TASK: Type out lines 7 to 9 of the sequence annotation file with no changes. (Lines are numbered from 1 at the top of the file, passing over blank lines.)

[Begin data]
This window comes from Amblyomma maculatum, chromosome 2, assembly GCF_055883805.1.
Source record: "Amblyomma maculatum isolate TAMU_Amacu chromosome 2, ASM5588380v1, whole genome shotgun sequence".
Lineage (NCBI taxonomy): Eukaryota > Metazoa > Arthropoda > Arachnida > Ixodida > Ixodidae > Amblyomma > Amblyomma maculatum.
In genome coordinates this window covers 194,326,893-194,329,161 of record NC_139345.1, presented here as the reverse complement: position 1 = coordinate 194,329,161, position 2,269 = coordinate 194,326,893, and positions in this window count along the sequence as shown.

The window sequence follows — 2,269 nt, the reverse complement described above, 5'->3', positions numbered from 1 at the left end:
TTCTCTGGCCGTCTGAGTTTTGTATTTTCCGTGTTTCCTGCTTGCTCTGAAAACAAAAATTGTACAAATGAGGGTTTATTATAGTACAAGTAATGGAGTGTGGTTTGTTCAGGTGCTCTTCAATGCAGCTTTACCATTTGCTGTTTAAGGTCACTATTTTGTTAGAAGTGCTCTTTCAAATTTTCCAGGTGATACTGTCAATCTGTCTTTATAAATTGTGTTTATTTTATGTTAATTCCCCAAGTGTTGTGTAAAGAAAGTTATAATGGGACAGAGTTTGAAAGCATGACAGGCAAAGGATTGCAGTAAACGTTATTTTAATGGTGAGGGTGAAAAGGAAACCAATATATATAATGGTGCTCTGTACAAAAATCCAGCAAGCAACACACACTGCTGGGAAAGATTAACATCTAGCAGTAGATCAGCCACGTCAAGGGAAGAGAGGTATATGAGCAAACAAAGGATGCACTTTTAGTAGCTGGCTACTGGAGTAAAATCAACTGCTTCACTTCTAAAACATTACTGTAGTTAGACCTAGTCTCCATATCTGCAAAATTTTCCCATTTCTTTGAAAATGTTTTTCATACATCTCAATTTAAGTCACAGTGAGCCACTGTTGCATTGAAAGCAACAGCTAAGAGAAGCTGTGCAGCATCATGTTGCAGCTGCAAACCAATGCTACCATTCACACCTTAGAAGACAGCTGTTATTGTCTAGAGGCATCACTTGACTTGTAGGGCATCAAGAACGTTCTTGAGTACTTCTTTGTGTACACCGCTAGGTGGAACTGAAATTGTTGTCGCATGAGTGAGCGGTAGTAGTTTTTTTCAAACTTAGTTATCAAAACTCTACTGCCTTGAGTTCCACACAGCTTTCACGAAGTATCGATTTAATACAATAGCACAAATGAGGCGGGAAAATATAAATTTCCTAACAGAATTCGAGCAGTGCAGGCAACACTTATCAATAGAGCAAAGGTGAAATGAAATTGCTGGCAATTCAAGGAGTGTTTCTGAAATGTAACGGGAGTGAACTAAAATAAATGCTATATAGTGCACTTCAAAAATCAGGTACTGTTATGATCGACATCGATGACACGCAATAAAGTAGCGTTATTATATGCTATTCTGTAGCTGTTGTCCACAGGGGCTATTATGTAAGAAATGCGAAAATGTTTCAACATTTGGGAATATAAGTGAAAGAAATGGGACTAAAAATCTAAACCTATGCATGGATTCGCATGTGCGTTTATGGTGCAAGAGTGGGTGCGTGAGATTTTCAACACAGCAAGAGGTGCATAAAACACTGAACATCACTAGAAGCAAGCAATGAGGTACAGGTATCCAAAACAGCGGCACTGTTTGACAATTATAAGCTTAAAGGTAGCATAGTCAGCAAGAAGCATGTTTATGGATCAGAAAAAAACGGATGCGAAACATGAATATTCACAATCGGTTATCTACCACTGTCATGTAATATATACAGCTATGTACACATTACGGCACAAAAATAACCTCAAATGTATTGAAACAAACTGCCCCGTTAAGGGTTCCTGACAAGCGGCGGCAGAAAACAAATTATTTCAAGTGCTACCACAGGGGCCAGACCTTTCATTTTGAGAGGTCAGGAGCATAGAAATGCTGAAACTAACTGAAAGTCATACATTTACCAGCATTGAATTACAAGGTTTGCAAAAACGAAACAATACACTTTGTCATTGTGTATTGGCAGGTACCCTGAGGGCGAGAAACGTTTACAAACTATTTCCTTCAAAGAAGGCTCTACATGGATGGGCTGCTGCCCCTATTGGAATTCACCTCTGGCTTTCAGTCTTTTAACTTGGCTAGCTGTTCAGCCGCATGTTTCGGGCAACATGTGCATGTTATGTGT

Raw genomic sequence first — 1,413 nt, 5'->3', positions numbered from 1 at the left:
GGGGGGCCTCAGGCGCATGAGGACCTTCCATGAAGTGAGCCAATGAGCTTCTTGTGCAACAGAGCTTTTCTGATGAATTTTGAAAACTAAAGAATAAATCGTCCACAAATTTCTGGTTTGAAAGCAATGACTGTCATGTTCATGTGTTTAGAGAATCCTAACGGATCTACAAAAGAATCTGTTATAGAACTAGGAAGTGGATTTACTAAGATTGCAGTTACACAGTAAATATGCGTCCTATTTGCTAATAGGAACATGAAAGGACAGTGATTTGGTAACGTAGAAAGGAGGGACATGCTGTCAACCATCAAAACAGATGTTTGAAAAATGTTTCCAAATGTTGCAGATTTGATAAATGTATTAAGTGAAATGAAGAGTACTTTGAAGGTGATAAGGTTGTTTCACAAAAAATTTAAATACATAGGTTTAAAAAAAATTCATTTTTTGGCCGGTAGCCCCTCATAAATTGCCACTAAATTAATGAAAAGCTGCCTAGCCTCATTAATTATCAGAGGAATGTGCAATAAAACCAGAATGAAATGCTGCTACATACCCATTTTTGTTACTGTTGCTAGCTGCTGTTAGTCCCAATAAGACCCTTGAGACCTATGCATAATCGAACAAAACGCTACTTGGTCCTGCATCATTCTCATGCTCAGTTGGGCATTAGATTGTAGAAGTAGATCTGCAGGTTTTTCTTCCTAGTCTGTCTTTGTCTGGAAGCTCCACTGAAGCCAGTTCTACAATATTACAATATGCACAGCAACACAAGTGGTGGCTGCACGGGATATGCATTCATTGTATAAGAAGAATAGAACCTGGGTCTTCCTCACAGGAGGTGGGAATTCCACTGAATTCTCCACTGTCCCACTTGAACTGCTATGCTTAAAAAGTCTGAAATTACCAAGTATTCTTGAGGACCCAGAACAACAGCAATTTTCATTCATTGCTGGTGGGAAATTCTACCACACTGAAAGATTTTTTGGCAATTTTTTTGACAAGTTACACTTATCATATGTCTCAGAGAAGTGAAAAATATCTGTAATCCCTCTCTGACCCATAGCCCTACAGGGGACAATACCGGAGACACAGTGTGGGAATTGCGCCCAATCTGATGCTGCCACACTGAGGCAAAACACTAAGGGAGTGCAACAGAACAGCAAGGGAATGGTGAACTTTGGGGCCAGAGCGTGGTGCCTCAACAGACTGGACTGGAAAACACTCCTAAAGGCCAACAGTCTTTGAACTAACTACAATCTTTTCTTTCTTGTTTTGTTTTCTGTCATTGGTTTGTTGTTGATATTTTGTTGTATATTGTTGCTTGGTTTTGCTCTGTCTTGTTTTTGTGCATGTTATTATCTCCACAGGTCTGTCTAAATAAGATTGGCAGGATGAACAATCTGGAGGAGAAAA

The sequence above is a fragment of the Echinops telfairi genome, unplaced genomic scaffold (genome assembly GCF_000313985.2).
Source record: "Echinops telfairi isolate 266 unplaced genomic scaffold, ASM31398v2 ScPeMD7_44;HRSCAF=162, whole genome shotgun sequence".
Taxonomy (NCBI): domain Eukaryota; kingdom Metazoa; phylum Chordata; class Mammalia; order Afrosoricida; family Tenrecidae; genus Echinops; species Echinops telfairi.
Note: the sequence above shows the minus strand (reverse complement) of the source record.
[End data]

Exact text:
Raw genomic sequence first — 1,413 nt, 5'->3', positions numbered from 1 at the left:
GGGGGGCCTCAGGCGCATGAGGACCTTCCATGAAGTGAGCCAATGAGCTTCTTGTGCAACAGAGCTTTTCTGATGAATTTTGAAAACTAAAGAATAAATCGTCCACAAATTTCTGGTTTGAAAGCAATGACTGTCATGTTCATGTGTTTAGAGAATCCTAACGGATCTACAAAAGAATCTGTTATAGAACTAGGAAGTGGATTTACTAAGATTGCAGTTACACAGTAAATATGCGTCCTATTTGCTAATAGGAACATGAAAGGACAGTGATTTGGTAACGTAGAAAGGAGGGACATGCTGTCAACCATCAAAACAGATGTTTGAAAAATGTTTCCAAATGTTGCAGATTTGATAAATGTATTAAGTGAAATGAAGAGTACTTTGAAGGTGATAAGGTTGTTTCACAAAAAATTTAAATACATAGGTTTAAAAAAAATTCATTTTTTGGCCGGTAGCCCCTCATAAATTGCCACTAAATTAATGAAAAGCTGCCTAGCCTCATTAATTATCAGAGGAATGTGCAATAAAACCAGAATGAAATGCTGCTACATACCCATTTTTGTTACTGTTGCTAGCTGCTGTTAGTCCCAATAAGACCCTTGAGACCTATGCATAATCGAACAAAACGCTACTTGGTCCTGCATCATTCTCATGCTCAGTTGGGCATTAGATTGTAGAAGTAGATCTGCAGGTTTTTCTTCCTAGTCTGTCTTTGTCTGGAAGCTCCACTGAAGCCAGTTCTACAATATTACAATATGCACAGCAACACAAGTGGTGGCTGCACGGGATATGCATTCATTGTATAAGAAGAATAGAACCTGGGTCTTCCTCACAGGAGGTGGGAATTCCACTGAATTCTCCACTGTCCCACTTGAACTGCTATGCTTAAAAAGTCTGAAATTACCAAGTATTCTTGAGGACCCAGAACAACAGCAATTTTCATTCATTGCTGGTGGGAAATTCTACCACACTGAAAGATTTTTTGGCAATTTTTTTGACAAGTTACACTTATCATATGTCTCAGAGAAGTGAAAAATATCTGTAATCCCTCTCTGACCCATAGCCCTACAGGGGACAATACCGGAGACACAGTGTGGGAATTGCGCCCAATCTGATGCTGCCACACTGAGGCAAAACACTAAGGGAGTGCAACAGAACAGCAAGGGAATGGTGAACTTTGGGGCCAGAGCGTGGTGCCTCAACAGACTGGACTGGAAAACACTCCTAAAGGCCAACAGTCTTTGAACTAACTACAATCTTTTCTTTCTTGTTTTGTTTTCTGTCATTGGTTTGTTGTTGATATTTTGTTGTATATTGTTGCTTGGTTTTGCTCTGTCTTGTTTTTGTGCATGTTATTATCTCCACAGGTCTGTCTAAATAAGATTGGCAGGATGAACAATCTGGAGGAGAAAA

The sequence above is a fragment of the Echinops telfairi genome, unplaced genomic scaffold (genome assembly GCF_000313985.2).